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NWP Global Registry of Apprentice Ecologists - Highland Farm, Mae Sot, Tak Province, Thailand

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Highland Farm, Mae Sot, Tak Province, Thailand
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Registered: December 2007
Posts: 1
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Thailand is a beautiful and complex country full of passionate, loving people and (in my opinion) some of the most magnificent wildlife on the planet. However, Thailand is also a land of contradictions, where natural wonders believed to be sacred are polluted without a second thought and even the most revered animals are exploited. Asian elephants are still used for illegal logging and gibbons are unlawfully kept by many to attract tourists.

I have always been an animal lover and upon graduating from high school I began planning what ended up being a 3 month stay in Thailand to volunteer at a small gibbon sanctuary on the Thai-Burmese border in northern Thailand. I went into this experience with very little understanding of the Thai culture and with the full belief that Thais were the “bad guys” in this situation. However it soon became clear to me that it is the very tourists that come to enjoy Thailand’s natural wonders that are enabling the steady destruction of its beauty. I also realized that this problem is not one that can be solved by cleaning a section of forest or releasing once captive gibbons back into the wild.

My work at the sanctuary consisted of caring for gibbons that had no chance of ever going back into the wild because of physical or physiological damage caused by humans. I gave free tours multiple times a week to foreign tourists and Thais alike and tried to convey to them the threat that gibbons in the wild are under. I hoped seeing the gibbons at the sanctuary revealed to them how the gibbons’ lives had been affected by their initial capture and lives in captivity. I explained that if tourists pay a man with a gibbon to get their picture taken or eat at an establishment with a gibbon providing entertainment, they are only encouraging the capture of more gibbons when the species are already endangered! If they go on an elephant ride in the jungle, they are having fun at the elephant’s expense and facilitating the same fate for more elephants.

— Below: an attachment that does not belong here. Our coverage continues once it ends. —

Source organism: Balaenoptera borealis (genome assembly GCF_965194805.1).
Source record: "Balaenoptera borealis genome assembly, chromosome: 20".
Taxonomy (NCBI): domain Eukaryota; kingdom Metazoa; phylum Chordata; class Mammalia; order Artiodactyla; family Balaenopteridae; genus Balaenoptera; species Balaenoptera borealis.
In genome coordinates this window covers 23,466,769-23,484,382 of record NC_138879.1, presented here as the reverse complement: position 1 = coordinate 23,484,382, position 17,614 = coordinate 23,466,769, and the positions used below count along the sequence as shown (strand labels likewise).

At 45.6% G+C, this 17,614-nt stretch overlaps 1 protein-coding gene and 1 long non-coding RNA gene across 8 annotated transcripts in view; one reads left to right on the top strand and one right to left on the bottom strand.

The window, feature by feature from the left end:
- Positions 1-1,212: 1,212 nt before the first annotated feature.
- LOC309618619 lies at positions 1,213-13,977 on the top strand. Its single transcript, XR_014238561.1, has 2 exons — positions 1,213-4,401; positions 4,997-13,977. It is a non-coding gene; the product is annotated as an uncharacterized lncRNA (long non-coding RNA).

With all the problems in the world, it is easy to ignore something as trivial as one species being exploited to gain a tourist dollar, but the problem goes deeper than that: When people don’t have a clear understanding of the consequences of their actions, they could unknowingly be assisting with the devastation of the things they need to keep people interested! If Thailand loses its gibbons, elephants and bamboo forests, the Thai people will have lost a vital aspect of there culture, so it is necessary that tourists and Thais find ways to observe these natural assets from a distance.

I spent my time in Thailand up close and personal with animals that had lost their chance to live in the wild, but one step toward reversing this process is to spread knowledge about what is happening so what remains of this region’s natural assets can be saved. Over those 3 months I discovered that conservation can be a physical act, such as helping to build enclosures for the animals at the sanctuary, and an intangible deed, such as showing people the consequences of there actions and explaining how they can prevent those action from recurring. The world cannot change unless the mindset of its people is first affected.
· Date: December 20, 2007 · Views: 5631 · File size: 42.0kb, 264.8kb · : 1500 x 996 ·
Hours Volunteered: 900
Volunteers: 1
Authors Age & Age Range of Volunteers: 18
Area Restored for Native Wildlife (hectares): 15
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